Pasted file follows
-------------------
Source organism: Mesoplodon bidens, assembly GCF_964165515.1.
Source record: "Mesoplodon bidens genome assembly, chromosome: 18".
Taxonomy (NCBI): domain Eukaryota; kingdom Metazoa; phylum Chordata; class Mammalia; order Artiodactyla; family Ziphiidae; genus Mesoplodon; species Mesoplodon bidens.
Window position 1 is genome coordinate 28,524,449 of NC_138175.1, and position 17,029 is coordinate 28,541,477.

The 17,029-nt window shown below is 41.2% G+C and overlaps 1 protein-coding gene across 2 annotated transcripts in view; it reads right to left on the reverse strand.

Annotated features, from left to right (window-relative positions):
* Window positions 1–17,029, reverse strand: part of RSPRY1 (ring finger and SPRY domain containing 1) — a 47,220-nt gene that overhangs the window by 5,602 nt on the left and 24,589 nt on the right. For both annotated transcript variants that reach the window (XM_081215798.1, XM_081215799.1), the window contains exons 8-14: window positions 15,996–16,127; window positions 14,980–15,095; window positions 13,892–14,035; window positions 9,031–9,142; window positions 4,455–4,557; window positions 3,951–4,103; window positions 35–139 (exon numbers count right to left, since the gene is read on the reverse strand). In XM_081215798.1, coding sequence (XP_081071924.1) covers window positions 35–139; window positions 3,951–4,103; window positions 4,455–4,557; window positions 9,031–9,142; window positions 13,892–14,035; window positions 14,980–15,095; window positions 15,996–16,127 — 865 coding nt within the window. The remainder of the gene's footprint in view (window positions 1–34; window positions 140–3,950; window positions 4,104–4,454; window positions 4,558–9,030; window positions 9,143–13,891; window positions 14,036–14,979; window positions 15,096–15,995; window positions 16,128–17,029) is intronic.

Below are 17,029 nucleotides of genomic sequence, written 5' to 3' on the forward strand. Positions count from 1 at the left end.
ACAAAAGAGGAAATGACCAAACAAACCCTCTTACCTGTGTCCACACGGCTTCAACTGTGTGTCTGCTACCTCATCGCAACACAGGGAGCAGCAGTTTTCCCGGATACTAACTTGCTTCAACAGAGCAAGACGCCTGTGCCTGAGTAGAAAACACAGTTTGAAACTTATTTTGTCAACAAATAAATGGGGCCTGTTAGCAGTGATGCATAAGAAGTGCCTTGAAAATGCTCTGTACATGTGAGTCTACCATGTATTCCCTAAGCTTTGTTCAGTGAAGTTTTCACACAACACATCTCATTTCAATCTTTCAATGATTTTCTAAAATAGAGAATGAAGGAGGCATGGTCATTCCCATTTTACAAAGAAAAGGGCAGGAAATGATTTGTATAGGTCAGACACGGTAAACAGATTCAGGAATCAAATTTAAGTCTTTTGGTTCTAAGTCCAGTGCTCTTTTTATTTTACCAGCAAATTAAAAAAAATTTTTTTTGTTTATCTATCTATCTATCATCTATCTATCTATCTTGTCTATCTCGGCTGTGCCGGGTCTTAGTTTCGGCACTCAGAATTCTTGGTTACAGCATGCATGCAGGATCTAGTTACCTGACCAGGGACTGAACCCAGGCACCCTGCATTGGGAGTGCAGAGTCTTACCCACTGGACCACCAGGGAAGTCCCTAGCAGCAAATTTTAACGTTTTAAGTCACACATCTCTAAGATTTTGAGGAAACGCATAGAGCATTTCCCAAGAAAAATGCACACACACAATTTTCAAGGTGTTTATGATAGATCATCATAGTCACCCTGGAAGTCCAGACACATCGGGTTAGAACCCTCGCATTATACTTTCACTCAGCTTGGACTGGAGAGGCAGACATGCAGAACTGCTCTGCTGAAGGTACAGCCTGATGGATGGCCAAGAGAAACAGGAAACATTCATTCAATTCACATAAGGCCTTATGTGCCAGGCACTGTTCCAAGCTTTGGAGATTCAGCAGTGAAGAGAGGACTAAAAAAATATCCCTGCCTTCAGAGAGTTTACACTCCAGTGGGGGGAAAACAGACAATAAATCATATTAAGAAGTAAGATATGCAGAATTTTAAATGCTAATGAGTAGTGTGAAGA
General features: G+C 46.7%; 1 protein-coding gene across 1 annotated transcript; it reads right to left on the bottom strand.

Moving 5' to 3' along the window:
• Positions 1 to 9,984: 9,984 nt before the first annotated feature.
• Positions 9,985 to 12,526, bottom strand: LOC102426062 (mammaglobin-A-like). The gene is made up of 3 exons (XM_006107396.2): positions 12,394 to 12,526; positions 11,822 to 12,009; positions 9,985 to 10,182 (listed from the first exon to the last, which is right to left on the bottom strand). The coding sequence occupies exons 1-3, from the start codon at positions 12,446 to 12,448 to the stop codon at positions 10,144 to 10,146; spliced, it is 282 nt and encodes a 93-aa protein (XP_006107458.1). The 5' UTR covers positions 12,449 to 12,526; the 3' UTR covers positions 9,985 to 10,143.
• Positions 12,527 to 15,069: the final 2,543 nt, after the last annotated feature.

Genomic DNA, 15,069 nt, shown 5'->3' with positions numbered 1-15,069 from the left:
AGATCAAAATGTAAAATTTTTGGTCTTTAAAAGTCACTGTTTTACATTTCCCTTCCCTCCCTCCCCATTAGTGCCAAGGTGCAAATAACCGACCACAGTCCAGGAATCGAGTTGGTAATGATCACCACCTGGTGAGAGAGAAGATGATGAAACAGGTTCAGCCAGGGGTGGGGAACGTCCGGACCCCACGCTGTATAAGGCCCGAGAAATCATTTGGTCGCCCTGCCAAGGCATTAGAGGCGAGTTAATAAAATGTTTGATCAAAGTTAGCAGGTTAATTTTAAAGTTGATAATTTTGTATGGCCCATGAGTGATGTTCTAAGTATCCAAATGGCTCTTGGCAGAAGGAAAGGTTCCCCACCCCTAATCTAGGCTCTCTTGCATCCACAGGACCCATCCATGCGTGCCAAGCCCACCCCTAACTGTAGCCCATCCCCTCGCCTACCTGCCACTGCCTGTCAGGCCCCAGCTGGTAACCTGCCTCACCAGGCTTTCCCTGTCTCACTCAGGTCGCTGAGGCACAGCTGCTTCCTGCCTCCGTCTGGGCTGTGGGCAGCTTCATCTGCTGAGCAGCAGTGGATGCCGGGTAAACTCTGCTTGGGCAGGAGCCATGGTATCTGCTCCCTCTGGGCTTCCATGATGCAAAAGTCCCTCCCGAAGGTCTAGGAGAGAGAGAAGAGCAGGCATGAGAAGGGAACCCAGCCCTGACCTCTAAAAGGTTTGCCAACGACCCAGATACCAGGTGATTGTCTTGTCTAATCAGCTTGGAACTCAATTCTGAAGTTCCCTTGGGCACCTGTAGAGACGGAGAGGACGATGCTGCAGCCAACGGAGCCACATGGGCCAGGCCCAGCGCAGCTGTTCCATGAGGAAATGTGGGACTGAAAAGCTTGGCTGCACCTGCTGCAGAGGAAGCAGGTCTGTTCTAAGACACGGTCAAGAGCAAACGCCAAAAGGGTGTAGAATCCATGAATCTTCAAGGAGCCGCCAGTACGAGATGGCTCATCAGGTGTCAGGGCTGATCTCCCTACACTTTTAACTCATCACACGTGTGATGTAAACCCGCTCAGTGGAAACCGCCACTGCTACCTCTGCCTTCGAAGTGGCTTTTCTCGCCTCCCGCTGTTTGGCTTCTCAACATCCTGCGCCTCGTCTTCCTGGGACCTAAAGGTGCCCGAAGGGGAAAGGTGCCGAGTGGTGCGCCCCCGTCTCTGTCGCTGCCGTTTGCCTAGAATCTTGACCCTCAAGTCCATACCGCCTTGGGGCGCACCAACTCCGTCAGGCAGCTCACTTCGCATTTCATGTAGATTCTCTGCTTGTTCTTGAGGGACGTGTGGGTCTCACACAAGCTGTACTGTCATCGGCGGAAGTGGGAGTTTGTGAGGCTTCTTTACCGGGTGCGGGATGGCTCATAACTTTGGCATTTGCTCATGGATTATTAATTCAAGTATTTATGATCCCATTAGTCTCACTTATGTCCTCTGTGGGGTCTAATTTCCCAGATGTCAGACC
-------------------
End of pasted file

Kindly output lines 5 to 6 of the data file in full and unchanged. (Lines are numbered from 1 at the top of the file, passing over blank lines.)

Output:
The 17,029-nt window shown below is 41.2% G+C and overlaps 1 protein-coding gene across 2 annotated transcripts in view; it reads right to left on the reverse strand.

Annotated features, from left to right (window-relative positions):